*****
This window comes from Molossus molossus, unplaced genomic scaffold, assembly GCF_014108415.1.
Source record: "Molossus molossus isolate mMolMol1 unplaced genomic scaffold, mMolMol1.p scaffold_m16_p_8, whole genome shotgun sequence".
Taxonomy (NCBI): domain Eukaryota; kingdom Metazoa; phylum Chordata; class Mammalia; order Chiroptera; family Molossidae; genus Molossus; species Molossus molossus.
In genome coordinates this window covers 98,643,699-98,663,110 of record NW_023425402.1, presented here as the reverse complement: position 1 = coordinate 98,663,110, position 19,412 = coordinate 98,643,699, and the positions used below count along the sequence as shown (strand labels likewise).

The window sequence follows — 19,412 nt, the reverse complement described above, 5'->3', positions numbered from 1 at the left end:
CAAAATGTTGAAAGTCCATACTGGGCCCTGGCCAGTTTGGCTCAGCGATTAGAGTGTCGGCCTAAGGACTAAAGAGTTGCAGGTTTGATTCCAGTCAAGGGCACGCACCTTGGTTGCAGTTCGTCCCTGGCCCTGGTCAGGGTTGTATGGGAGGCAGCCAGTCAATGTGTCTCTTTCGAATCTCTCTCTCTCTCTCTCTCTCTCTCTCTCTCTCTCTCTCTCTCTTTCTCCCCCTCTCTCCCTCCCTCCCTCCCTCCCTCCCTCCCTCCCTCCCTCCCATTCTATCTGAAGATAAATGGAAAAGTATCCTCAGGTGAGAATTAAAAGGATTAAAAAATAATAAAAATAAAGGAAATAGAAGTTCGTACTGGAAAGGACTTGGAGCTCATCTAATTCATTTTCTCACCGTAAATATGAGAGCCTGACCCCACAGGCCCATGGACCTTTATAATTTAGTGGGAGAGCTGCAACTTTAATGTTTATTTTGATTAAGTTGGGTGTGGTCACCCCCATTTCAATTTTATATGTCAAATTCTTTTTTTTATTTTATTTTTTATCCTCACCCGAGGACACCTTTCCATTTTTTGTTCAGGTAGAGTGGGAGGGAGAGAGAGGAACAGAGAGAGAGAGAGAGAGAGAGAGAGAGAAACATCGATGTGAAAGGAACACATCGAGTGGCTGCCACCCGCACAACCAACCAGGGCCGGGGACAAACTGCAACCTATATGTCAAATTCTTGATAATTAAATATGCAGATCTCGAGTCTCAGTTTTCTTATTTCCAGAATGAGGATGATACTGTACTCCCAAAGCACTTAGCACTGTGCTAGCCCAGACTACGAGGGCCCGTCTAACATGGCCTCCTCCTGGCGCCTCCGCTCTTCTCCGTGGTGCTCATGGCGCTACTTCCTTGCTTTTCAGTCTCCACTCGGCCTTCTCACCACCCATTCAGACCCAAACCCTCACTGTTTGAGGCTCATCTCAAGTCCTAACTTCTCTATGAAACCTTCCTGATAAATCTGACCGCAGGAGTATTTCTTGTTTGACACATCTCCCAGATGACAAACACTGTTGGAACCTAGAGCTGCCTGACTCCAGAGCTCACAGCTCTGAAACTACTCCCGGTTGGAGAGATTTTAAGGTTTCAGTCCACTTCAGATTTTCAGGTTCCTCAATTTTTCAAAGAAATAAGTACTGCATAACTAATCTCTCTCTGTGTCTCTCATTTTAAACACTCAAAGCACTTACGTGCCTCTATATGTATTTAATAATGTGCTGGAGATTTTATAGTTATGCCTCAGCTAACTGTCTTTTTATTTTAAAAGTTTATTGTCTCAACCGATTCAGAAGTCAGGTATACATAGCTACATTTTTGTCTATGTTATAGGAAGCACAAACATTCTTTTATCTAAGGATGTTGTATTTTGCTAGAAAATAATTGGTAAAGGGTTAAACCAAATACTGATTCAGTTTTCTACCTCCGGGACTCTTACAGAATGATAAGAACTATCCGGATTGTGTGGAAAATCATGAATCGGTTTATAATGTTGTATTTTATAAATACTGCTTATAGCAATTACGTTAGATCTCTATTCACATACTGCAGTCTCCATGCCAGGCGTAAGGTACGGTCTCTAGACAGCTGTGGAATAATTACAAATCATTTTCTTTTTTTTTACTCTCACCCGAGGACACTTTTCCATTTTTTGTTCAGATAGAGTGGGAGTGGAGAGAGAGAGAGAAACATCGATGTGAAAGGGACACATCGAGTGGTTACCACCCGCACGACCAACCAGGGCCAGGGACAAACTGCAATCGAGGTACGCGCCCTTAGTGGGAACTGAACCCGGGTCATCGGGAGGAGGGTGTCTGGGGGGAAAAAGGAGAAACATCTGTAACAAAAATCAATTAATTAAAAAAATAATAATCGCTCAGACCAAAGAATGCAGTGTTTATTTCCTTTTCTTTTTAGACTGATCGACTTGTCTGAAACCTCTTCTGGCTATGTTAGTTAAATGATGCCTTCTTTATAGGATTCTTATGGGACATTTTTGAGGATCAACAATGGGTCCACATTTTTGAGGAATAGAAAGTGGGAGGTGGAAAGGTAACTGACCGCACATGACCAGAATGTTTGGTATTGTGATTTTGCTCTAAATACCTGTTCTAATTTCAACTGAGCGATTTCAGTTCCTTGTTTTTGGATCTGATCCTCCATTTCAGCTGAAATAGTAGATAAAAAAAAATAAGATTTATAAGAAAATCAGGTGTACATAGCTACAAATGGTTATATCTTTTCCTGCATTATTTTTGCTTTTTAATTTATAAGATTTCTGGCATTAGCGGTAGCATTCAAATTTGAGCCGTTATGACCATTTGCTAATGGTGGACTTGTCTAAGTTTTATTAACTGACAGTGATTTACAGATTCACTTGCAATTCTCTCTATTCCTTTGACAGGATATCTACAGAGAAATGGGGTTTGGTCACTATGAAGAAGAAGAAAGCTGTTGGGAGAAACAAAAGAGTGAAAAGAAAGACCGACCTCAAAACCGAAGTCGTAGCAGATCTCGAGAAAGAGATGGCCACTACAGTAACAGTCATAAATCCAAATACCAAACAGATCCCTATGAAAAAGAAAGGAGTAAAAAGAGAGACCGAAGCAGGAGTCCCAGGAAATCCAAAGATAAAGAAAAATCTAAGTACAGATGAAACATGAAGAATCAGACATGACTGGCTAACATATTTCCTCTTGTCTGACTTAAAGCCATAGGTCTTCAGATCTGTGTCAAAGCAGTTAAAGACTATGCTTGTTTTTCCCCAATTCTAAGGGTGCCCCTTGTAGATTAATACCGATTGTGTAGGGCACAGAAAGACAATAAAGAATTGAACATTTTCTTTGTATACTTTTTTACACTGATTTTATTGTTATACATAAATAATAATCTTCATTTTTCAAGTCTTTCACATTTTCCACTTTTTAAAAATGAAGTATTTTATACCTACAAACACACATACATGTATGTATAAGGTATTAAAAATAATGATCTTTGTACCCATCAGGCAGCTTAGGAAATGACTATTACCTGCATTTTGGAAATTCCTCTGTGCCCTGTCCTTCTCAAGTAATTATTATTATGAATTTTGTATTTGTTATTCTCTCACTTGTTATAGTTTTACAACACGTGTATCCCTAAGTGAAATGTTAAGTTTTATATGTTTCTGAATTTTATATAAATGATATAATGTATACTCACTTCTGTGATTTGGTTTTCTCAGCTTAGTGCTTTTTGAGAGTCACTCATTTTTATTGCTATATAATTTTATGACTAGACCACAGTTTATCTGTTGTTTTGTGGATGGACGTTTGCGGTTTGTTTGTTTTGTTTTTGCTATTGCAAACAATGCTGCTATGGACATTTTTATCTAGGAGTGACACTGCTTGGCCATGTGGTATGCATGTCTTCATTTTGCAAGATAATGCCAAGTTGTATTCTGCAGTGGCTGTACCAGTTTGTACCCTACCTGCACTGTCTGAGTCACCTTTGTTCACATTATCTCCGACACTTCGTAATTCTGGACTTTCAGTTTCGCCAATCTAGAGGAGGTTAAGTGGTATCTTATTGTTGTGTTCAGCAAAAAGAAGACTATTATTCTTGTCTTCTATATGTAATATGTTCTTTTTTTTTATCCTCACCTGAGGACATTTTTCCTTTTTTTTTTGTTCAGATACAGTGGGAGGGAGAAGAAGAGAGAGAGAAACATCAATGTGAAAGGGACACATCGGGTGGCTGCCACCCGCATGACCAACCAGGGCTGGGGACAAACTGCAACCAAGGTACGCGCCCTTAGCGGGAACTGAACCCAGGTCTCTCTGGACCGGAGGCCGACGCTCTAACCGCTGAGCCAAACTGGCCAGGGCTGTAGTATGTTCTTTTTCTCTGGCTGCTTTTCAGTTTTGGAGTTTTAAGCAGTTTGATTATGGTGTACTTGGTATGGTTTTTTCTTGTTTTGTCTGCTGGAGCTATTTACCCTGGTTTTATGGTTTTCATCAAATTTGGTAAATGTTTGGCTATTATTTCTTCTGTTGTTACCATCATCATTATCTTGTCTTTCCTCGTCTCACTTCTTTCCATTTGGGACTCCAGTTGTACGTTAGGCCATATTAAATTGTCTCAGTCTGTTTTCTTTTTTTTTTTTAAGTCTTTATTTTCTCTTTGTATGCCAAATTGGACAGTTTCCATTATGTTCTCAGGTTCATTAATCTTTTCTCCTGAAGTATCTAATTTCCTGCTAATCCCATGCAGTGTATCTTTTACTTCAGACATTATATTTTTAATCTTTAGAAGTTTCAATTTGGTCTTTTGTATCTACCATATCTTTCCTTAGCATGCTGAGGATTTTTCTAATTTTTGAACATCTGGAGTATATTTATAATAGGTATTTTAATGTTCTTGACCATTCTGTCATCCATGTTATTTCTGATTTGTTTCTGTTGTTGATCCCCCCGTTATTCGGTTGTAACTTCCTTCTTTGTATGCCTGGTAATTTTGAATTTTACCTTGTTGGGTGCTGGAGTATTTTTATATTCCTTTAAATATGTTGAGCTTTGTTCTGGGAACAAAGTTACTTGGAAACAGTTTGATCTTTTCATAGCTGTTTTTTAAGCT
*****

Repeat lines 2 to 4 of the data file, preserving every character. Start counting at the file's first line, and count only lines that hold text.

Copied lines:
Source record: "Molossus molossus isolate mMolMol1 unplaced genomic scaffold, mMolMol1.p scaffold_m16_p_8, whole genome shotgun sequence".
Taxonomy (NCBI): domain Eukaryota; kingdom Metazoa; phylum Chordata; class Mammalia; order Chiroptera; family Molossidae; genus Molossus; species Molossus molossus.
In genome coordinates this window covers 98,643,699-98,663,110 of record NW_023425402.1, presented here as the reverse complement: position 1 = coordinate 98,663,110, position 19,412 = coordinate 98,643,699, and the positions used below count along the sequence as shown (strand labels likewise).